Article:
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Dot Matrix Printer
Rudolf Hell (1901–2002), Fritz Karl Preikschat (1910–1994)
Dot matrix printers use a cluster of closely spaced dots to form individual letters. Each dot is controllable by the printer, making it possible for the printers to produce text in any typestyle and at any size; they can also construct elaborate graphics. In contrast, other contemporary printers, such as computerized electric typewriters and typeball and “daisy wheel” printers, all stamped letters wholly formed from a die.
To create the dots, small metal pins or rods are mechanically pushed forward against an ink-soaked ribbon or fabric that makes physical contact with the paper. Tiny electromagnets called solenoids power the forward motion of the pins against a guide plate with tiny holes to help steer the pins to the appropriate place. The print quality of dot matrix printers depends heavily on the number of pins used to transfer the image, which is typically 7 to 24, for maximum resolution around 240 dots per inch (dpi). Speeds range from 50 to 500 characters per second (cps).
The birth of the modern dot matrix printer is generally understood to have occurred in Japan in 1968 with the introduction of the Shinshu Seiki company’s EP-101 (later EPSON®) and OKI Data Corporation’s Wiredot printer that same year. Earlier devices, such as Rudolf Hell’s 1929 Hellschreiber teletypewriter, sent the raw collection of dots from one machine to the other and are more properly thought of as facsimile machines.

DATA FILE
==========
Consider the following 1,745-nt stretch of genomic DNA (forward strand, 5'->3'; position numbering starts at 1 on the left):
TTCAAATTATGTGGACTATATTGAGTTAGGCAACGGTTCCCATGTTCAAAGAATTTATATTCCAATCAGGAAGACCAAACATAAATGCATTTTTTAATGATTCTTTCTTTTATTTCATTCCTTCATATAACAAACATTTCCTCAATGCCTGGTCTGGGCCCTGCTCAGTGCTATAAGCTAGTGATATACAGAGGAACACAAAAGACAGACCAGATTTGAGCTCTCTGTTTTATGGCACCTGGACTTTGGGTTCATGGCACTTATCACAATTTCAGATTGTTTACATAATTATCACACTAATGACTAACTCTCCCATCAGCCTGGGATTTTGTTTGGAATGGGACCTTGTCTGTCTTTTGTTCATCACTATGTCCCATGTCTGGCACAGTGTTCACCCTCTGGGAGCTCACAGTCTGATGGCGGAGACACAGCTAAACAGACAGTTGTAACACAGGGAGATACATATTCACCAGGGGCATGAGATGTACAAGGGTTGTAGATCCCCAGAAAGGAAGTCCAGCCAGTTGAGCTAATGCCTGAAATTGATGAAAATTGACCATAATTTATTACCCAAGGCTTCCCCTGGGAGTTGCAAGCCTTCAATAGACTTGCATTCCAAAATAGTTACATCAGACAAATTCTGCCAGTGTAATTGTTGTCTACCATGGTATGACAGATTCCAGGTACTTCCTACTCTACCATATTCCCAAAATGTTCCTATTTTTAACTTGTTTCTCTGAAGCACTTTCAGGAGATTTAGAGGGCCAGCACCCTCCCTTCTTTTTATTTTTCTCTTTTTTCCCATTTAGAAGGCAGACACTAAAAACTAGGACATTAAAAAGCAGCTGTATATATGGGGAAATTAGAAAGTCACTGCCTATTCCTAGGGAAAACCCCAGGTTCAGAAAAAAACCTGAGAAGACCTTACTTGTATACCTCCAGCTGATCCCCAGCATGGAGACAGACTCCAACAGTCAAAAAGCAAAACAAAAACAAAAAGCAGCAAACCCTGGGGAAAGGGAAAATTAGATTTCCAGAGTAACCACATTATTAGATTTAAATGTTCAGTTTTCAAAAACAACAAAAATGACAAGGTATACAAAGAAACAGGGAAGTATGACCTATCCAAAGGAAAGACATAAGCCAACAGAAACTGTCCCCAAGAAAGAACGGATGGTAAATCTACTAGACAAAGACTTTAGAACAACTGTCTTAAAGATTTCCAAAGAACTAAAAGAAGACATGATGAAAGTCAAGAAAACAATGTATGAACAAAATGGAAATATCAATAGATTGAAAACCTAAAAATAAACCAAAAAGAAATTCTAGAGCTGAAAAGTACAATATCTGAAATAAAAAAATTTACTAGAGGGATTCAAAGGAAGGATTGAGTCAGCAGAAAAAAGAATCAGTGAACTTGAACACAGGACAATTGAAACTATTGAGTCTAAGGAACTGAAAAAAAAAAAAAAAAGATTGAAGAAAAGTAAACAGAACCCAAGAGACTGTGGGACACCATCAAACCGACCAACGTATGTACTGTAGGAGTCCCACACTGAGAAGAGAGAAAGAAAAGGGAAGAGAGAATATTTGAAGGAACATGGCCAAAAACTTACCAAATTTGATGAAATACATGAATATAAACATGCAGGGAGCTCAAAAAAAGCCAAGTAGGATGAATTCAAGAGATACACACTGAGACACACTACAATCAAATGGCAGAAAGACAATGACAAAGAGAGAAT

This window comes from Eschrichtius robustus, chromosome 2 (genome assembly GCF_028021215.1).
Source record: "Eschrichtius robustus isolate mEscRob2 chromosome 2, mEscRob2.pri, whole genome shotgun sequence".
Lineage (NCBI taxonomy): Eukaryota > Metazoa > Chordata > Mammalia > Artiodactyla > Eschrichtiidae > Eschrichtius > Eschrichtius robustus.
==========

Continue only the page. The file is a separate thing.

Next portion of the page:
Dot matrix printers were as popular with businesses as they were in the home office. Because they made their print with mechanical pressure, they could easily print on multipart forms, simultaneously creating two or more copies, making them fixtures at car-rental kiosks, where they were commonly used to print rental contracts.
Electrostatic discharge printers (which print on silver paper), thermal printers (typically used for credit card receipts), and inkjet printers are all fundamentally dot matrix printers, but with different kinds of mechanisms to transfer the dots to the paper. Even 3-D printers can be thought of as a special kind of dot matrix printer that prints a single dot of material at a time.
In 2013, the Wiredot printer received the Information Processing Technology Heritage award from the Information Processing Society of Japan.
SEE ALSO Laser Printer (1971), 3-D Printing (1983)
Wiredot printer, manufactured by the OKI Electric Industry Co., Ltd., 1968.